Thursday, January 31, 2008
warm, steamy, smelling of hay
— her hands on the teat
small delicate hands
grasping the slippery teat
— milk froths in the pail
she sings so softly —
in tune with the squirting milk
that rings on the pail.
new-born lambs bleating
staggering on new limbs
— afterbirth in the grass.
life, so fragile
nuzzling into udders
— warmed by the spring sun.
on the cold hillsides,
every year the miracle —
frisky and tender.
lady of healing
of poetry and smithcraft
— white swan on the lake
of many births — of story,
renewal and art.
fire in the belly,
life after abundant life —
the surge of the sap.
fire on the hearth-stone,
quiet, solemn ritual —
making Bride's bed.
first stirrings of Spring
it's so good to be alive —
soft almond blossom
pale stars on the bare branches —
the dance unfolding.
— Yvonne Aburrow
Part of the third annual poetry reading in honour of Brighid
My offering last year
Labour's plans to introduce ID cards would be both a massive intrusion into our civil liberties and also a hugely wasteful way of spending government funds.If you don't want to use the Lib Dems' leaflet, the No2ID campaign also has a selection of campaign resources.
The pressure from campaigners against ID cards is starting to tell. Labour has already put back by two years its plans to introduce mandatory ID cards for UK citizens.
You can help build up even more pressure by using this simple flyer: just print off a few copies and deliver them through the letterboxes of your neighbours.
It's a single-sided A4 black and white leaflet - so should be easy to print on any printer.
This really simple step will only take a few minutes of your time, but would help spread our message further and get more people signed up to our campaign against ID cards.
It would be great to hear back from everyone taking part in this action - just email email@example.com with the number you delivered and the postcode.
Tuesday, January 29, 2008
Wednesday, January 23, 2008
It is, in my opinion, wrong that I should have to carry a card to identify myself in the country where I live. However, philosophical objections aside, the scheme is going to be extremely expensive, and will undoubtedly fail to fulfill its stated aim of protecting us from terrorists (as the problem with terrorists is that they have access to bombs and guns, not that they don't carry ID). Add to that the fact that they are incapable of safeguarding the data they already hold about us (the lost child benefit data being a case in point), and the system will increase the possibility of identity fraud, as criminals will be more easily able to steal someone's identity - they only have to hack into one central database instead of several.
I note that the government's proposed incremental roll-out of the cards targets the vulnerable and marginalised (such as refugees) first - this looks suspiciously to me like some sort of "divide and conquer" strategy. First they came for the refugees, and I did nothing, because I was not a refugee... You know the rest.
The campaigning pressure is paying off - but we need to do more to turn delay into cancellation.
There are two simple things you can do today to help win this battle:
1. Sign the LibDems' petition or sign up for No2ID.
2. Write to one of these newspapers expressing your opposition to I.D. cards:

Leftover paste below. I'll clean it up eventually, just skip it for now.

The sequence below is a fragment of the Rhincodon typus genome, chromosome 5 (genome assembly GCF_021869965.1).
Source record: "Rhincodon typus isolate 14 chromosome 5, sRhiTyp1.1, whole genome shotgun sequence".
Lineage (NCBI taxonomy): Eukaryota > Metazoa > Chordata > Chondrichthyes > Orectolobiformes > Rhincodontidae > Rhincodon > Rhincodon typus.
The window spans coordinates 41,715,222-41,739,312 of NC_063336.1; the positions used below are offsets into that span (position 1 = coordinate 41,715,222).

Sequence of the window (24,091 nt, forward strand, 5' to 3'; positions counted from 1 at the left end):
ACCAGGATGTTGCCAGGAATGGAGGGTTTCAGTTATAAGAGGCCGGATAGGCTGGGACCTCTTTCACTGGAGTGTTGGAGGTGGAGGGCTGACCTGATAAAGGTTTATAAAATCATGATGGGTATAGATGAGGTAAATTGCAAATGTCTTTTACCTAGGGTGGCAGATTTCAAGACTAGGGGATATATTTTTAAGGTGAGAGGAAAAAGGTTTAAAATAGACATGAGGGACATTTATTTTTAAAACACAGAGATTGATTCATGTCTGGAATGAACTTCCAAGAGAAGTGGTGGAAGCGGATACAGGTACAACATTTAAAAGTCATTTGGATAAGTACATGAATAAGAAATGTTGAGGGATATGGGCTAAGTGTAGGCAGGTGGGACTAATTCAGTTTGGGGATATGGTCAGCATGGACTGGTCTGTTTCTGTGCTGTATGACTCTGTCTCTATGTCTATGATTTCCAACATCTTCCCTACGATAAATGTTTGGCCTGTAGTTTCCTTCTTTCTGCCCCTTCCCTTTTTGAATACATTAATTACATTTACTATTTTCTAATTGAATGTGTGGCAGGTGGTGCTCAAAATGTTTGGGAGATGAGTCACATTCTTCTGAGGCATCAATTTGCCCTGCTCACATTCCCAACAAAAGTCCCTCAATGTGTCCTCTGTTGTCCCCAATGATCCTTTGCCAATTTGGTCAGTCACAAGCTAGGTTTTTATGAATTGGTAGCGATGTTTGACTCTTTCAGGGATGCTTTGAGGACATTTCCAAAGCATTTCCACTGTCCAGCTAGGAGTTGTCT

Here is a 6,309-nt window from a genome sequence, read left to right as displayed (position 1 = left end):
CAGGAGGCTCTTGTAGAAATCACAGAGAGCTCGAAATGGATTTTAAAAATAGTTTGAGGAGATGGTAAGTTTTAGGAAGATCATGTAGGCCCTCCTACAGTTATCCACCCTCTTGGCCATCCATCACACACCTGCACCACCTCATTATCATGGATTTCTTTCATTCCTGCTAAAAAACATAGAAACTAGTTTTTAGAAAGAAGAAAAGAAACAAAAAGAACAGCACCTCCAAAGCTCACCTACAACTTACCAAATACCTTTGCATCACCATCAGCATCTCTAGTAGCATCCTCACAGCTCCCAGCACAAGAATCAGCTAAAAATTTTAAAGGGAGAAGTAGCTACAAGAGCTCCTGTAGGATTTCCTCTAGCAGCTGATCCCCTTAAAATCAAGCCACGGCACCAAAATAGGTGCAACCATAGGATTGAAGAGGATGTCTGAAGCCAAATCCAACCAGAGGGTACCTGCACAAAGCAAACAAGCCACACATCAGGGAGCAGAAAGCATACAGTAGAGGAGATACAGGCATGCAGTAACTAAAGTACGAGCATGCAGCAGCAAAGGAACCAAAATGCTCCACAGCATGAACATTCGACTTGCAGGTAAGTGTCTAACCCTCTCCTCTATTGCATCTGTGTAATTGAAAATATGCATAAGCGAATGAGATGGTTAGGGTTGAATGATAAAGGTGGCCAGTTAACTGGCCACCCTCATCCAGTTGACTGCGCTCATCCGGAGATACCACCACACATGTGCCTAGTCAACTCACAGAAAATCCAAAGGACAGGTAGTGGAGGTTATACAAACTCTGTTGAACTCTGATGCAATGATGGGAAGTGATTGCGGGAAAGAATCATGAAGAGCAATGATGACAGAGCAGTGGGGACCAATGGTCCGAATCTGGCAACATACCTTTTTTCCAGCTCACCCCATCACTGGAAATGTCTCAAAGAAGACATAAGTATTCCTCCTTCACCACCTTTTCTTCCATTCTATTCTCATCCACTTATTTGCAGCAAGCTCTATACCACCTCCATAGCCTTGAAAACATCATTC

Your own local newspaper
Remember to include your postal address (for verification), the title, date and URL of the article you are referring to, and a daytime contact telephone number.
Letters pages are one of the best-read sections of newspapers, so this is a very powerful way of publicising your views. The letters can be brief: simply pointing out, for example, the huge costs of ID cards, the poor record of keeping within budget on previous IT projects, and what a terrible record the government has on safeguarding personal data (the recent CD disaster, for example).
Tuesday, January 22, 2008
Now those who are only moderately geeky can create mashups using widgets and other cool Web 2.0 tools.
Example 1: blog aggregator
- Contributors tag the content they want to contribute on del.icio.us, using a preset list of tags, such as metapagan.activism, metapagan.community, metapagan.politics and so on (where metapagan is the name of the blog aggregator).
- del.icio.us creates a collective RSS feed for each of the tags, under the URL http://del.icio.us/tag/metapagan.activism
- I then use Widgetbox to create a blidget (blog widget) of that feed, which appears on an individual page of the blog.
- Then I use Yahoo! Pipes to pull all of the feeds together (including the posts that are manually posted to the blog) into a single aggregated feed.
- This aggregated feed is then passed into another blidget (MetaPagan contributions) which people can install on the sidebar of their blogs if they wish. I have also turned this blidget into a Facebook application, using the instructions at Widgetbox.
As I have about five personal blogs, each on a separate topic, I thought it would be easier for Facebook friends who were interested in all the topics if I aggregated all my blogs into one feed and imported it into Facebook Notes.
For people who want to bring together different services to create a unique blend (also known as a mashup), there are some really useful and easy to use tools out there.
Widgetbox allows you to develop small applications for embedding in webpages. The easiest widget to set up is the blidget, which fetches an RSS feed (from a blog, news service such as the BBC or the University's News pages, del.icio.us tags, Yahoo! Pipe or Flickr) and creates a shiny widget for embedding in a web-page, or for turning into a Facebook application or Google gadget.
Yahoo! Pipes allow you to bring together (aggregate) several different RSS feeds, filter out duplicate items, add author information, and so on.